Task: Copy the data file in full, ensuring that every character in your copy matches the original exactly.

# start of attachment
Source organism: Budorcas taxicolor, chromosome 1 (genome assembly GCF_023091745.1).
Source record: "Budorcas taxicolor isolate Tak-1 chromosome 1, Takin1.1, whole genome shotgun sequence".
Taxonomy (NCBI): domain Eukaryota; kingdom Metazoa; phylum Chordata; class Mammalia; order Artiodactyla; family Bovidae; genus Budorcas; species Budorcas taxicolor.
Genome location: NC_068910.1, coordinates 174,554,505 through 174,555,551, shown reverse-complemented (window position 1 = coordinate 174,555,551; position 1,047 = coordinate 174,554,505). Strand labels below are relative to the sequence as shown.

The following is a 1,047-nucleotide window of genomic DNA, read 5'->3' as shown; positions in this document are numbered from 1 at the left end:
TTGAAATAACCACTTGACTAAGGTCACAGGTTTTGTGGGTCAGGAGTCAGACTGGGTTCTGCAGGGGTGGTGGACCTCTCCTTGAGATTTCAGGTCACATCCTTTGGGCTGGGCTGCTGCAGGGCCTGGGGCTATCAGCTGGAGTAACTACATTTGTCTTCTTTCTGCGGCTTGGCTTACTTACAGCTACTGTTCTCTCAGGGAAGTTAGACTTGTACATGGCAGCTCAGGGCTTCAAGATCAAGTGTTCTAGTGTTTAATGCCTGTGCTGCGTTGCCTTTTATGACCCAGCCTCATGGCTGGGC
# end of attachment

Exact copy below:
Source organism: Budorcas taxicolor, chromosome 1 (genome assembly GCF_023091745.1).
Source record: "Budorcas taxicolor isolate Tak-1 chromosome 1, Takin1.1, whole genome shotgun sequence".
Taxonomy (NCBI): domain Eukaryota; kingdom Metazoa; phylum Chordata; class Mammalia; order Artiodactyla; family Bovidae; genus Budorcas; species Budorcas taxicolor.
Genome location: NC_068910.1, coordinates 174,554,505 through 174,555,551, shown reverse-complemented (window position 1 = coordinate 174,555,551; position 1,047 = coordinate 174,554,505). Strand labels below are relative to the sequence as shown.

The following is a 1,047-nucleotide window of genomic DNA, read 5'->3' as shown; positions in this document are numbered from 1 at the left end:
TTGAAATAACCACTTGACTAAGGTCACAGGTTTTGTGGGTCAGGAGTCAGACTGGGTTCTGCAGGGGTGGTGGACCTCTCCTTGAGATTTCAGGTCACATCCTTTGGGCTGGGCTGCTGCAGGGCCTGGGGCTATCAGCTGGAGTAACTACATTTGTCTTCTTTCTGCGGCTTGGCTTACTTACAGCTACTGTTCTCTCAGGGAAGTTAGACTTGTACATGGCAGCTCAGGGCTTCAAGATCAAGTGTTCTAGTGTTTAATGCCTGTGCTGCGTTGCCTTTTATGACCCAGCCTCATGGCTGGGC